LS: I spent just three weeks there in March (I was planning more than a month, but got scared that the airport could be closed till summer because of situation with the Coronavirus, it could be hard to live in such isolation without ability to go outside) and this time is the best for visiting Norilsk, I think. They have two totally dark months in winter (polar night) and two totally sunny days in summer (polar day), it could be hard for those who usually have nights and daytime everyday.

Their summer is short and wet, with a lot of mosquitoes. Really, there are a lot of children outside, that look happy. Becoming students, much part of them will leave motherland for studying, and just a small part will come back. I think that it is hard to continue living in the North after you have tried it in the South. There are high prices for food and public transport (comparing with not so isolated areas of Russia), but “norilchane” (Norilsk citizens) have high salaries.

SGE: Looking at photographs of Norilsk, it appears one of the bleakest of Soviet industrial cities. But Lana Sator manages to produce beautiful photographs amongst the breezeblocks, belching chimneys and barren landscape. From the endless snow tundras, to inside the many abandoned buildings that have been destroyed by permafrost thawing.

LS: It was really fantastic feeling. True winter looks amazing and absolutely clean, harmoniously. In Moscow I hate snow because it always transforms into wet dirt. But in Norilsk the snow is so huge, deep, soft and pure, streets are white, everything is white!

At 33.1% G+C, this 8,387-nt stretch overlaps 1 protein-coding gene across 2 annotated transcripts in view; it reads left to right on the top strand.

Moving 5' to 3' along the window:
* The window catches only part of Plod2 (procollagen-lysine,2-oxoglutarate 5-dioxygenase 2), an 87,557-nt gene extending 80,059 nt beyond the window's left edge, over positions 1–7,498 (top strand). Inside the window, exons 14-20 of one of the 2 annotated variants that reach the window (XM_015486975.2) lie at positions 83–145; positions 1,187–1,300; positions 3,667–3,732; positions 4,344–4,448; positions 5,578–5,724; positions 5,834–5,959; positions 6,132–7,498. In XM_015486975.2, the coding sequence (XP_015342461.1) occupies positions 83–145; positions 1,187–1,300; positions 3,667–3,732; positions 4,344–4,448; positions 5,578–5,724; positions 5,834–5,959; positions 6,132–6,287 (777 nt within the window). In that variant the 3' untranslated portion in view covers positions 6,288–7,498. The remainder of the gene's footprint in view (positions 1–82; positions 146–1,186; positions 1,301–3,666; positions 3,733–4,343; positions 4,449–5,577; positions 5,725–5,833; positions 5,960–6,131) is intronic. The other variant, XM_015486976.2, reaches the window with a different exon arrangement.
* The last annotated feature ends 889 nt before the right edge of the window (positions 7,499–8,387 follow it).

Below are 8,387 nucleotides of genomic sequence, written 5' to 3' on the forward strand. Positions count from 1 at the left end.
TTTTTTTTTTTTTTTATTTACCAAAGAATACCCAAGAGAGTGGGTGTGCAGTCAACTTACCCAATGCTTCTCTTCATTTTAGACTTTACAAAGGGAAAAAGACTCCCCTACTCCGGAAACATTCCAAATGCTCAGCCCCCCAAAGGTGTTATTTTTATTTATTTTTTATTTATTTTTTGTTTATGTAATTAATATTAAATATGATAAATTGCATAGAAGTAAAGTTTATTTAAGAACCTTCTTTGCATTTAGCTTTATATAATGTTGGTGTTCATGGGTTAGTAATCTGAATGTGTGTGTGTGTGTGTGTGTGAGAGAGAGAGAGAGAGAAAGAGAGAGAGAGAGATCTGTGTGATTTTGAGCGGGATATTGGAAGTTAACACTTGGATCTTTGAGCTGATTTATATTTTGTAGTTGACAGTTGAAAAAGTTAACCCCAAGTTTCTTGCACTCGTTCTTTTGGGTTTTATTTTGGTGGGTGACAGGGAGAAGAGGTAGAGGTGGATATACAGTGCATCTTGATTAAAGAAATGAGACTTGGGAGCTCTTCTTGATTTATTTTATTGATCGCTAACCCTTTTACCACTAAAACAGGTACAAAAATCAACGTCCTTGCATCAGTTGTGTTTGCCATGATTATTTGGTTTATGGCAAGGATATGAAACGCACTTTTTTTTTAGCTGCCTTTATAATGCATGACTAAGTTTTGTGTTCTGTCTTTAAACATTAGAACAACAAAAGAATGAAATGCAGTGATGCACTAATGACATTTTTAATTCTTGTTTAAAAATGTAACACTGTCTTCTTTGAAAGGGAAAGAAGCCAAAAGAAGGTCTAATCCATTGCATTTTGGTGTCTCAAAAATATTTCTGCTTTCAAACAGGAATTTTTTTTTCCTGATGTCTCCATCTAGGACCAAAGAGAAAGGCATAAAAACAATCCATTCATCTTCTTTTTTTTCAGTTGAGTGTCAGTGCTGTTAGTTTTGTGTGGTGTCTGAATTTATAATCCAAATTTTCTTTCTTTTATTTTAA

LS: During exploring abandoned places you don’t need to look for strange entrances over the roof or from underground, you don’t need to unlock anything, – you may just walk over the snowdrifts and get inside empty windows of 2nd or 3rd floor.

SGE: We read about the pollution problems in Norilsk. Is that something you can sense when you visit?

LS: Nope, some people told me that there is some gas in the air and it smells, but I cannot feel it, tried but cannot. Also I heard that in summer the landscapes look dead and empty, there is almost no grass and trees, many polluted ponds and rivers with strange coloured water, – but in winter you see just snow everywhere. It is hard to notice pollution under the snow.

SGE: What do the people of Norilsk like to do in the long winters?

LS: In the city center there are some museums, cinemas, sport centers. And outside skiing and snowboarding areas, – the city looks progressive and I don’t think that there are any problems with spending free time. In summer there’s popular hiking, fishing, boating etc.

SGE: Norilsk currently mines nearly half of the world’s palladium, which has begun to be used in car exhausts to convert toxic gases into water vapour. With prices and demand soaring, Norilsk continues to thrive, despite its bleak character.

LS: If the tickets to Norilsk are not such overpriced (about ~$500 for two-way) it could be a great place to spend vacation or weekend. For a strange reason Norilsk has reputation as a scary and dirty city, but in winter time (from October to June, heh) it looks clean and comfortable. And what about me, now I can call myself a real fan of this place.

For those who love exploring old Soviet-era buildings, perhaps none are quite as striking as those found in Norilsk. Cut off from the rest of Russia, and surrounded by mines, some working, others abandoned, daily life in Norilsk’s long winters is hard, but continues.

You can find much more of Lana Sator’s adventures in Russia on Instagram, that includes wonderful photographs of abandoned places, military installations, Soviet art, and much more! All photos ©Lanasator unless otherwise attributed.